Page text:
After a sham trial in secret, Iran has sentenced a Washington Post reporter accused of espionage 16 months after his arrest — but, like his trial and conviction, the details are a mystery.
“The verdict has been issued but has not been officially handed down to the accused or his lawyer. … Given the fact that the verdict has not been officially handed down, I cannot reveal the details but what I can say is that the accused has been sentenced to prison,” judiciary spokesman Gholam-Hossein Mohseni Ejei said, according to Iran’s semiofficial Tasnim news agency.
Rezaian, who has reported from Tehran since 2008, was seized on July 22, 2014, in a raid on his home. His wife, Yeganeh Salehi, an Iranian who reported in Tehran for the UAE newspaper The National, was released on bail in October 2014.
In a June House Foreign Affairs Committee hearing on Rezaian and the other American hostages in Iran — Marine vet Amir Hekmati, Idaho pastor Saeed Abedini, and retired FBI agent Bob Levinson — Jason’s brother Ali told lawmakers that “while in prison, Jason has suffered painful and debilitating infections, and he has lost more than 40 pounds.”
“He also has chronic high blood pressure and a respiratory condition that is exacerbated during the hot summer months in Tehran. He is often kept in solitary confinement, and allowed only minimal human interaction,” Ali continued.
There hasn’t been any statement from the White House on the latest news regarding Rezaian’s fate.
Chief of Staff Denis McDonough mentioned Rezaian and the other hostages held by Iran in a speech two weeks ago to the Jewish Federations of North America General Assembly. “We continue to call on Iran to release these detained Americans and to work with us find Robert Levinson, who is still missing,” McDonough said. “And we are not going to stop working until we bring these Americans home to their families.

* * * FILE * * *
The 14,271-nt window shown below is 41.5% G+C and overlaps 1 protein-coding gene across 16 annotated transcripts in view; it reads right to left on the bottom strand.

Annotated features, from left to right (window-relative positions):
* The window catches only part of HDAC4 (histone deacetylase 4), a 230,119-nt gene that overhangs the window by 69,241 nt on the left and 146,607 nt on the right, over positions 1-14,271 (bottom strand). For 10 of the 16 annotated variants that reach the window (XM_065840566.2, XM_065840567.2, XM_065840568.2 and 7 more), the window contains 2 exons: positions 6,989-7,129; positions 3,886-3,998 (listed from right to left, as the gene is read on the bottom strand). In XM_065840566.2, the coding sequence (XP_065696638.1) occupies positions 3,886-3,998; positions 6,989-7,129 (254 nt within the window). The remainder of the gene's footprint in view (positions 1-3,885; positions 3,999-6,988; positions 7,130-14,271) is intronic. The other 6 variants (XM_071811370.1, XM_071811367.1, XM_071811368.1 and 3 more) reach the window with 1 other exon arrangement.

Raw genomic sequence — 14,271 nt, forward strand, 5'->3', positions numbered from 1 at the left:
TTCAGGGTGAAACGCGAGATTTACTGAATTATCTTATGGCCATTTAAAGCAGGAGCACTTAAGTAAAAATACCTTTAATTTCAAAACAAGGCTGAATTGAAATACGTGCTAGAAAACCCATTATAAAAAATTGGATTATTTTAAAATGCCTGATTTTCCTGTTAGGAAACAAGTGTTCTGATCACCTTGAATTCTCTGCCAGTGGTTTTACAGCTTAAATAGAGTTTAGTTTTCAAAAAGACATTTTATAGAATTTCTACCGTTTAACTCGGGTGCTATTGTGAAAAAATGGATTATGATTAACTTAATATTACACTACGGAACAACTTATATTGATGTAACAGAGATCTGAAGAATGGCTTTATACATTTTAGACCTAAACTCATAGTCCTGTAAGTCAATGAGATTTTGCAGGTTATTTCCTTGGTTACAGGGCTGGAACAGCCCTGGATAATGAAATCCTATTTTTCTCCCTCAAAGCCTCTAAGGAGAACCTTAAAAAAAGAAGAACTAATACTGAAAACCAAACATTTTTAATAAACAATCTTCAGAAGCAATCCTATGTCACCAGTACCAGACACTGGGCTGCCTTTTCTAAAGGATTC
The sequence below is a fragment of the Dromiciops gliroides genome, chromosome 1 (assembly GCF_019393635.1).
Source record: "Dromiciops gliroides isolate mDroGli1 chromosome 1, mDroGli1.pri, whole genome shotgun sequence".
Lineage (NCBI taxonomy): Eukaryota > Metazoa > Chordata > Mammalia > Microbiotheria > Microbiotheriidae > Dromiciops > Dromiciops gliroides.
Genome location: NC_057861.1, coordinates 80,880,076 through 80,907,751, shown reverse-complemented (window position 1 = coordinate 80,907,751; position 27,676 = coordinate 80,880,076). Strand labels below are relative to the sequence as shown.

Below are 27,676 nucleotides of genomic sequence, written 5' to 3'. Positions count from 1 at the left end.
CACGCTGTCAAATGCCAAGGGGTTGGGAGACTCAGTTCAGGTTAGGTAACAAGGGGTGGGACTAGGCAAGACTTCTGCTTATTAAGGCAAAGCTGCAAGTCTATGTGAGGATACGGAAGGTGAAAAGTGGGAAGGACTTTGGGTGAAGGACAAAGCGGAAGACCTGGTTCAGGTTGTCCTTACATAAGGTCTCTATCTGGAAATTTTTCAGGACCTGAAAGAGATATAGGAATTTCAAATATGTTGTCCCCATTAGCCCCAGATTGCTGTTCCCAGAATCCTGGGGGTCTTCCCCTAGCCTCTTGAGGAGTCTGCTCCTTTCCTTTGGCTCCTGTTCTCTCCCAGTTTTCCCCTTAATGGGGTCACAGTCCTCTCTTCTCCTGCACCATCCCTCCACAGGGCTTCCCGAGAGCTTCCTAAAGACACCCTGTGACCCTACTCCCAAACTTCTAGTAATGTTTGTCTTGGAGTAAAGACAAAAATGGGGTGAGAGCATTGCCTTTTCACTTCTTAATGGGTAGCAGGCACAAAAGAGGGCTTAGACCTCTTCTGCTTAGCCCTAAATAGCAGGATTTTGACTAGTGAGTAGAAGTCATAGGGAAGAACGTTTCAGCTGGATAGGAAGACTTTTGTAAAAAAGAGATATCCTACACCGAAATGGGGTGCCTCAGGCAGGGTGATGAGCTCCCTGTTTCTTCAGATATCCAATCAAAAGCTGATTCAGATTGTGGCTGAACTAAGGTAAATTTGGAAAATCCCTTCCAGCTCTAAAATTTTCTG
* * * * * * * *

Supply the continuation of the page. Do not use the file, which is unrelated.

The State Department likewise didn’t issue official comment on Rezaian’s sentencing, telling CNN they “cannot confirm the details…at this time.”
“If true, we call on the Iranian authorities to vacate this sentence and immediately free Jason so that he can be returned to his family,” a spokesperson said.
The Washington Post was not reserved with their outrage, slamming in an op-ed today the “welter of misinformation” coming from Iran regarding their Tehran bureau chief.
“Possibly Mr. Rezaian is being dangled by the regime as bait for a prisoner exchange. Maybe he is a pawn in a power struggle between the hard-line judiciary and the government of President Hassan Rouhani. We don’t pretend to know,” the WaPo said. “What ought to be clear is that Iran is subjecting an American citizen and respected journalist to extraordinarily cruel and arbitrary treatment — and that it is doing so with impunity.”
Sen. Marco Rubio (R-Fla.), who has been working this year with Sens. Mark Kirk (R-Ill.) and Bob Casey (D-Pa.) to try to get the administration to act on Rezaian’s case, today ripped the report of Rezaian’s “sickening” secret sentencing on “made-up charges.”
“Jason is the longest held international journalist by Iran, and he deserves to be free. Instead, the kangaroo courts in Iran’s justice system have already forced Jason to languish in their jails for over 16 months, with details of his new prison sentence still unknown,” Rubio said.
“It is unacceptable that the Obama Administration missed an opportunity to make the freedom of Jason – as well as Amir Hekmati and Pastor Saeed Abedini, and obtaining information about missing Floridian Robert Levinson – a priority in its negotiations with Iran. Jason should not be behind bars for his profession as a journalist, and he should be released unconditionally. Today, my thoughts and prayers are with the Rezaian family as the Iranian regime continues to use Jason as a pawn.”